But this time around, I can’t help but feel a little twinge of sadness.
Because, you see, this past winter was the first time, since I’ve been here, that the city which I live in was graced with snow! It was a particularly cold, dreary day and towards the evening it was filled with small bursts of hail that showered down unexpectedly, and then stopped just as unexpectedly. The weathermen had said it would snow so naturally no one was expecting it to actually do so.
That night I was conked out on the couch, telling myself that I should go to bed soon, but instead, frying my brain cells needlessly with a viewing of Iron Man. (I know, terribly bad taste, but it’s amazing the depths I will sink to simply on account of laziness). However, the movie came to a point where it was too unbearable even for me, and much too ridiculous to sit in on even with the excuse of laziness (here I speak about the appearance of Iron Man’s arch enemy, the – wait for it – Iron Monger. I kid you not. I wish I was.) So, following this travesty, I stalked off to my bedroom in complete indignation, and anger at myself for having wasted an hour or more so on such a banal film. Before throwing myself into bed I noticed a text from my friend. It consisted of only one word: “Snow!”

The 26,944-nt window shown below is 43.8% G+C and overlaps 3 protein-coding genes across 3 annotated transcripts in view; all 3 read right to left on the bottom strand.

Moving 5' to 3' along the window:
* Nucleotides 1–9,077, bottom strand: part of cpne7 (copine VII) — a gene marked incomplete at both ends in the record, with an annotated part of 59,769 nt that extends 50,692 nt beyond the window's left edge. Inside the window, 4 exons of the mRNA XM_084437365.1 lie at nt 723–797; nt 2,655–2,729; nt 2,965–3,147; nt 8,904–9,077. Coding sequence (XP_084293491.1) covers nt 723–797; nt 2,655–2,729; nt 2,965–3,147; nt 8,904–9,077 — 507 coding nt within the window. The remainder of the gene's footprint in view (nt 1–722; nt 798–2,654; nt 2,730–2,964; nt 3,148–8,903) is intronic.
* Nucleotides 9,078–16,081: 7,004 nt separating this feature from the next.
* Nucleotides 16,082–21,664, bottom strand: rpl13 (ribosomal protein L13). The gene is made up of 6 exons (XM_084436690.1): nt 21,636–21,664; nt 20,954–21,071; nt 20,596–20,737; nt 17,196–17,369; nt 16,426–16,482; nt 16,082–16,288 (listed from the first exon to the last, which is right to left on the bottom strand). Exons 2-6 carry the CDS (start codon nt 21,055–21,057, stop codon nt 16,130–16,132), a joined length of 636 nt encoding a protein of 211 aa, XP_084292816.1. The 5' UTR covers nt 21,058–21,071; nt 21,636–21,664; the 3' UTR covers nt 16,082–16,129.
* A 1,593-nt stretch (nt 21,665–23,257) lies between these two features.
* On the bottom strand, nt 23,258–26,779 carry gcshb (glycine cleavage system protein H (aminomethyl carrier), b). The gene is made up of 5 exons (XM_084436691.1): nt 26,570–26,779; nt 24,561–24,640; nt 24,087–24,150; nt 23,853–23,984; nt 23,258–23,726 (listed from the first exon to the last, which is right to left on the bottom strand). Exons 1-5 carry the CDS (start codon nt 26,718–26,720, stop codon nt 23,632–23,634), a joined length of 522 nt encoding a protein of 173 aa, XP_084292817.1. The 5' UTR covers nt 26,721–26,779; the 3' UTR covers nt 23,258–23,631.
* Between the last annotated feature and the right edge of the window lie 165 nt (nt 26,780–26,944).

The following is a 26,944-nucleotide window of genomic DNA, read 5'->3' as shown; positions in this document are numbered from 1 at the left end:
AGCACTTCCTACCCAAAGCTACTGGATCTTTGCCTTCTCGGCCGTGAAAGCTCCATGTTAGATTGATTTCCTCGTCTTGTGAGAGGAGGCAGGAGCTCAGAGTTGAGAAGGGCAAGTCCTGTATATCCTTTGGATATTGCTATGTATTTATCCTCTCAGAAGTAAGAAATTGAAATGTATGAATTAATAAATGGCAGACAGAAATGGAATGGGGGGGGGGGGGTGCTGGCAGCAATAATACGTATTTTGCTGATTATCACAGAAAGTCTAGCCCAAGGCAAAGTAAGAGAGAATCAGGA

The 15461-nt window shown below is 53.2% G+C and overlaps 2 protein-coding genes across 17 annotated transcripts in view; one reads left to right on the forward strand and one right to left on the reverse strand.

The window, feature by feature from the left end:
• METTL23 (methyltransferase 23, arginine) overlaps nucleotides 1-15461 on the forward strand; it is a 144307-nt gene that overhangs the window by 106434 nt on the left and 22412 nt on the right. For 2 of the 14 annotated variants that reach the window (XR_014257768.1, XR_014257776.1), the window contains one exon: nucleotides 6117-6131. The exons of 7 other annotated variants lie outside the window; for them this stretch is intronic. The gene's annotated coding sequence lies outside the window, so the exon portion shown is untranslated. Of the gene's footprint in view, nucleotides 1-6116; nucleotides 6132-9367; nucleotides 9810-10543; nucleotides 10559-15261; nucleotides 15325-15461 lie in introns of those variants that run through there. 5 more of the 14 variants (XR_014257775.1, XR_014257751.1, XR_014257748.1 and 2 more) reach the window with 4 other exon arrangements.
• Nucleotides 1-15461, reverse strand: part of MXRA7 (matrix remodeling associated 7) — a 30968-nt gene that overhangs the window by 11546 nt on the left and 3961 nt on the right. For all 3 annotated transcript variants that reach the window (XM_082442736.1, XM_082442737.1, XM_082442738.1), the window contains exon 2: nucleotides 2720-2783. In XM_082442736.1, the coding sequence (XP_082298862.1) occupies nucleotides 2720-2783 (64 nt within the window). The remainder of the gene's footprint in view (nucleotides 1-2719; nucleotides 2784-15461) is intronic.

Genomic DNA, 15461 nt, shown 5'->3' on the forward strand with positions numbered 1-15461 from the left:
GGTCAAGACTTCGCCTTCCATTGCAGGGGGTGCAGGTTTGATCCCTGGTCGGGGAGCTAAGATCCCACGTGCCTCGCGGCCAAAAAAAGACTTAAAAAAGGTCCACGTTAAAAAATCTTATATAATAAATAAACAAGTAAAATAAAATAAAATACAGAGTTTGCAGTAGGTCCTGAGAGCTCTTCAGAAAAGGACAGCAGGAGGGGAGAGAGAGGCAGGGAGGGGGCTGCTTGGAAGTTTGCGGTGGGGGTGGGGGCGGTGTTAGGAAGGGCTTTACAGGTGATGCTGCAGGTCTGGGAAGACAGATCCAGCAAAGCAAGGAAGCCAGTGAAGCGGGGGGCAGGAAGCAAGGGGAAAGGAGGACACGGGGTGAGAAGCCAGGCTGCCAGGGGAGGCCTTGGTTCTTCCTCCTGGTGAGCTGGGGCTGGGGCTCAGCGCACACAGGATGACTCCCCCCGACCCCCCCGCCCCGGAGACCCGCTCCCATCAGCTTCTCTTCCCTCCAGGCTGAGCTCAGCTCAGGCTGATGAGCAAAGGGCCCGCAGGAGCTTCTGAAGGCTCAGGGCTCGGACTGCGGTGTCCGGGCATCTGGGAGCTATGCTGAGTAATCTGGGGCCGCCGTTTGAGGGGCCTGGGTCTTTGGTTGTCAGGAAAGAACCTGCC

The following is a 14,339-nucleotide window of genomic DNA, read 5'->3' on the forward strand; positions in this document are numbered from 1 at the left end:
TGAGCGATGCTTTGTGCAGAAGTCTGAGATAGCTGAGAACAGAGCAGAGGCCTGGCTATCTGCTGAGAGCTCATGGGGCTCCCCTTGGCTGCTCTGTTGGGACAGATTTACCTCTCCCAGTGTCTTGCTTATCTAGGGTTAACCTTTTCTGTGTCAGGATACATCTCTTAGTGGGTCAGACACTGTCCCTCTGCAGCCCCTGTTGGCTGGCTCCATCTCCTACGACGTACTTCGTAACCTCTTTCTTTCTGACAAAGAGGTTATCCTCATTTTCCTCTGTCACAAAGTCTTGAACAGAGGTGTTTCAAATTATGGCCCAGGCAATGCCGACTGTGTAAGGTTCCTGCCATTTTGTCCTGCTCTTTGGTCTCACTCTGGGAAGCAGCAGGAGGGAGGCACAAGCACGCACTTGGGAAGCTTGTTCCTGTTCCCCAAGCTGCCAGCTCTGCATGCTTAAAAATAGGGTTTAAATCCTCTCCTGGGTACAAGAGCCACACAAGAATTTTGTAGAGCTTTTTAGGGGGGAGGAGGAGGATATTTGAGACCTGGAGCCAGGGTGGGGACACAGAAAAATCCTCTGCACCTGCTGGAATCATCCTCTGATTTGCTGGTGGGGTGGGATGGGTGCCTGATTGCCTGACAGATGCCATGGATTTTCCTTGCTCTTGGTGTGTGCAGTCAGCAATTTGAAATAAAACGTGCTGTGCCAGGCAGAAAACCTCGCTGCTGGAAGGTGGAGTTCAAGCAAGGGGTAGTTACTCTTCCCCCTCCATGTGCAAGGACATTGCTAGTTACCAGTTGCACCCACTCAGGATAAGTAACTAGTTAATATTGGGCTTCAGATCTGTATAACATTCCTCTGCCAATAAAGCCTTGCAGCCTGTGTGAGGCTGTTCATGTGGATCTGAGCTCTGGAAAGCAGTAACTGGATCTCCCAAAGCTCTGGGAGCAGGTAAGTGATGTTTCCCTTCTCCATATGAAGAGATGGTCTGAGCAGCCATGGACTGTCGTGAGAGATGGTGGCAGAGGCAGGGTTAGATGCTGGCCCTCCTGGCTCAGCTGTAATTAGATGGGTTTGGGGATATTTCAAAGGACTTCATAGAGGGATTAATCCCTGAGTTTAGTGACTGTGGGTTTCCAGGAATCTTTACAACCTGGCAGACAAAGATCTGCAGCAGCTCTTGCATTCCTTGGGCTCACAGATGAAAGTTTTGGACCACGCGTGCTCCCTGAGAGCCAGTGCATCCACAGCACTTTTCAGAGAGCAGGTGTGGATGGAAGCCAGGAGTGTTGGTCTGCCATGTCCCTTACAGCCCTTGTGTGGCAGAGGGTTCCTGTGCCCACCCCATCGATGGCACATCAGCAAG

I gasped, ran over to the window, pulled back the curtains, and began squealing like a five-year-old on Christmas.
Outside everything was white. The sky was dark, throwing down heap upon heap of this icy, white fluff; and in their measured intervals, the lampposts tried to feebly project their own light, but knowing that tonight it was the snow’s turn to twirl, leap, dance and soak up the attention. Shouts of laughter, whoops of glee could be heard, the wind carrying the sounds over several blocks. Cars drove past slowly, with the passengers inside waving happily at us, laughing at our excitement. It felt as if the whole world was blanketed by a magic that was all the more fantastical and enchanting in its ability to bring everyone together.
There was one moment, when I saw our mailbox. There was a newspaper sticking out that we must have forgotten to bring in. The mailbox seemed to have grown in height, its roof accompanied by two inches of thick snow. And another layer, slightly lower had fallen on the bit of paper that was jutting out of the slot. And that, that small thing, of the snow on the mailbox and the paper, seemed to make everything all the more real to me. Something triggered inside my head, and I began giggling hysterically, shouting at my siblings to see the snow! The snow on the mail box! Wasn’t it amazing?! No doubt they thought I was mad. And perhaps I was. If it is possible to be mad with glee, mad with happiness, with joy shooting through every one of your nerves that you don’t know what to do, don’t have any choice but to simply jump, keep jumping and laugh as you have never laughed before.
The magic evaporated, taking the joy with it. And it felt as if a friend had left. And that I would never see them again.